These may look like Lego pieces, but don't be deceived: the smart building blocks are made of flexible plastic and stuffed with fluidics channels and electronics, designed to build simple, adaptable robots in double-quick time.

The basic 6x9 stud blocks are 3D-printed using a soft and flexible plastic—a type of elastomer—and can be easily trimmed down to create smaller blocks if required. Within the bricks, it's possible to create large voids, small fluid channels, or even encase electronic devices.

Those extra features mean the bricks can be inflated, pump liquid around their structures, or be used to create reconfigurable circuits. Simple features, sure, but enough to create clever structures that can easily be swapped and changed according to requirement. The next step, though, is most impressive: the researchers hope to have the bricks assemble themselves—and maybe even form themselves into a 3D printer so that they can self replicate.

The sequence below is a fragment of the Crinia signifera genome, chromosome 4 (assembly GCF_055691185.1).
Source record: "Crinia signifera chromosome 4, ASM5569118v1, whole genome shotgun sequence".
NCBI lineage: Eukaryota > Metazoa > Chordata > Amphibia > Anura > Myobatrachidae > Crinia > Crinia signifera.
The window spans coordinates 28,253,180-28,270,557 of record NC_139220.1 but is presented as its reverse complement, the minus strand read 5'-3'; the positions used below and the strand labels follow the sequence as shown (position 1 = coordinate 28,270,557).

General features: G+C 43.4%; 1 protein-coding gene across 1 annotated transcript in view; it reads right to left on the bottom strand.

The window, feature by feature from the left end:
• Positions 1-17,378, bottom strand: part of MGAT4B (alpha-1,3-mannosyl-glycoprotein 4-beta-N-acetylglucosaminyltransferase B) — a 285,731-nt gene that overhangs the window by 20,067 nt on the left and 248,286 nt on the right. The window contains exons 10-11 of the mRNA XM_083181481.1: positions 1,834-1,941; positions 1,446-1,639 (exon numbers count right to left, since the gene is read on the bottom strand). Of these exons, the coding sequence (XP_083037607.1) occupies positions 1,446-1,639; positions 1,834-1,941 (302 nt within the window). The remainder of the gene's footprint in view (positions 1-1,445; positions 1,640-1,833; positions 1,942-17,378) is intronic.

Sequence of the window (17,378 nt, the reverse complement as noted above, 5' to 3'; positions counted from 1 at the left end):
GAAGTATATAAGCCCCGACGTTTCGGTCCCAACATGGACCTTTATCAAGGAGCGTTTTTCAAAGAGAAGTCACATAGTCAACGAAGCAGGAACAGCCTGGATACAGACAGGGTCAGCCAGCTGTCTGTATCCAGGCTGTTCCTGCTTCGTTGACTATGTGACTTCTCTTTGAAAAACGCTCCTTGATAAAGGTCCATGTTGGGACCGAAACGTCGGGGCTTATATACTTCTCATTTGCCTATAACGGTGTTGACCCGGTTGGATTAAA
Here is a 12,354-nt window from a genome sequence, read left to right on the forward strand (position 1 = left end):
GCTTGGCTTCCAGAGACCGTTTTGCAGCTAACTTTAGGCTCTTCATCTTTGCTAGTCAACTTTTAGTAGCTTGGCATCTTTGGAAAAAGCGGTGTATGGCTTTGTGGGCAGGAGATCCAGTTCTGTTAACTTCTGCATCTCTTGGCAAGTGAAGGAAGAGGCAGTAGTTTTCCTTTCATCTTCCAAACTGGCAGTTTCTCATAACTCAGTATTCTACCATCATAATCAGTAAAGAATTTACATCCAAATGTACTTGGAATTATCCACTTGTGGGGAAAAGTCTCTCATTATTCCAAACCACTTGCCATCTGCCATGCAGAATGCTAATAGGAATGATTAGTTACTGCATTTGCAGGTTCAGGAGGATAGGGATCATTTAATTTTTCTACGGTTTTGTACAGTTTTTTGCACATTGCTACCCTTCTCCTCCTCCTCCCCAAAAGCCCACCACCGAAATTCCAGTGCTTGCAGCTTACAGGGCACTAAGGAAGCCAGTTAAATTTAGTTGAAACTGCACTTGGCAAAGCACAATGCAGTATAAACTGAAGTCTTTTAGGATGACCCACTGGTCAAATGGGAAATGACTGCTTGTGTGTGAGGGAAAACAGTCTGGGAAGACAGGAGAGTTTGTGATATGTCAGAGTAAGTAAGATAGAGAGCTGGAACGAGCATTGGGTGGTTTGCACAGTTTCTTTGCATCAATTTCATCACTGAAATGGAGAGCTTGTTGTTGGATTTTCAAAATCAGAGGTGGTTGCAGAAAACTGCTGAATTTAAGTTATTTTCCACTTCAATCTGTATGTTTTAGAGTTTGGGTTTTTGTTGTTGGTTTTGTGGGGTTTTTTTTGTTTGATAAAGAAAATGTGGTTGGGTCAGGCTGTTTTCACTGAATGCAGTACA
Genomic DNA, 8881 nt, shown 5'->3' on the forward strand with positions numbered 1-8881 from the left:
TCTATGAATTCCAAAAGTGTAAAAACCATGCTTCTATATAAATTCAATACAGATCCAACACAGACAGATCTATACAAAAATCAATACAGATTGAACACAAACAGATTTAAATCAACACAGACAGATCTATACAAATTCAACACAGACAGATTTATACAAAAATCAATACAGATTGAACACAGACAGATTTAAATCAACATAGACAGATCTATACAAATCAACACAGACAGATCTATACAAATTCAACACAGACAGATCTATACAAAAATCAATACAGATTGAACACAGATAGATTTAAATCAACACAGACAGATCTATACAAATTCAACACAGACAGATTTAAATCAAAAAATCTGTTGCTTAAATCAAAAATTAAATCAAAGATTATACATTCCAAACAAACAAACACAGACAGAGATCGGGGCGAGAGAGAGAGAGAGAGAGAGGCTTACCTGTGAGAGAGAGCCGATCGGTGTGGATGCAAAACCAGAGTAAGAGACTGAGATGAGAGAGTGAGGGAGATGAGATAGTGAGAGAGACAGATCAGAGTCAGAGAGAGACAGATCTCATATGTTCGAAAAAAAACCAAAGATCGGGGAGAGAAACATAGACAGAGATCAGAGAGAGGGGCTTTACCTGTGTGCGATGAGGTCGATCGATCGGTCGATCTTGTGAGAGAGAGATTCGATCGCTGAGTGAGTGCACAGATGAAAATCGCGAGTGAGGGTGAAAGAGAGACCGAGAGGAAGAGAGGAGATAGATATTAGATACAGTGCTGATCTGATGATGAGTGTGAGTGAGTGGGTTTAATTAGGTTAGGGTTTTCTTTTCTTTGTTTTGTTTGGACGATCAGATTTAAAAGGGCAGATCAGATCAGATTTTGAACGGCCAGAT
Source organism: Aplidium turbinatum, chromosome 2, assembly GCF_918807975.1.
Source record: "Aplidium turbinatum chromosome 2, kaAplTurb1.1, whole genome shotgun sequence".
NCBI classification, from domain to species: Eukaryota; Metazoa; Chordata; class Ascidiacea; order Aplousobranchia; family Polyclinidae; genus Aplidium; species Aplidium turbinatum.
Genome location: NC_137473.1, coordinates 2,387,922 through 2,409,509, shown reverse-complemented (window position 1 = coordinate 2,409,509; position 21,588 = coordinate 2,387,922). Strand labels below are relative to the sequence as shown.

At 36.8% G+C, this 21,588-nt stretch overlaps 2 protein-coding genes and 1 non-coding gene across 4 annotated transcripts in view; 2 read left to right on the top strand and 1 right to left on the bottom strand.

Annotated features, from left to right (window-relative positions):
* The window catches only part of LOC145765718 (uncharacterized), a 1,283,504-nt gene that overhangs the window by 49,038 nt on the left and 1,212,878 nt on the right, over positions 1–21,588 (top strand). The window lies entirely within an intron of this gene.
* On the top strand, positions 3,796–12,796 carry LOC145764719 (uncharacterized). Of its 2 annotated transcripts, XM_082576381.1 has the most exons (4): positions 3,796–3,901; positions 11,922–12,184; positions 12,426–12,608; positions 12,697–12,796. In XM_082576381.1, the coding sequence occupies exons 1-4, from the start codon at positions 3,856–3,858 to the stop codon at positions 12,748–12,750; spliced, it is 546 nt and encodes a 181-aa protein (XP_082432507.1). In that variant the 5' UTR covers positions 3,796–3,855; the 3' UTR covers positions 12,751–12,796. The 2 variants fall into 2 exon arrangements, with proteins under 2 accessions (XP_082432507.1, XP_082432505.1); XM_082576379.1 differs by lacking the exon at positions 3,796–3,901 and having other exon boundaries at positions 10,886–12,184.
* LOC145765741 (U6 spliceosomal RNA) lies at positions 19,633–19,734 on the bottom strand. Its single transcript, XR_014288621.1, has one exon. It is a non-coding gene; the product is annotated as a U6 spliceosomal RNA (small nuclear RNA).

And from there, the possibilities are virtually limitless; you could configure them to create and run experiments in labs, form a constantly evolving production line, or even piece themselves together into some kind of infinitely customizable coffee machine. Well, we can dream. [New Scientist]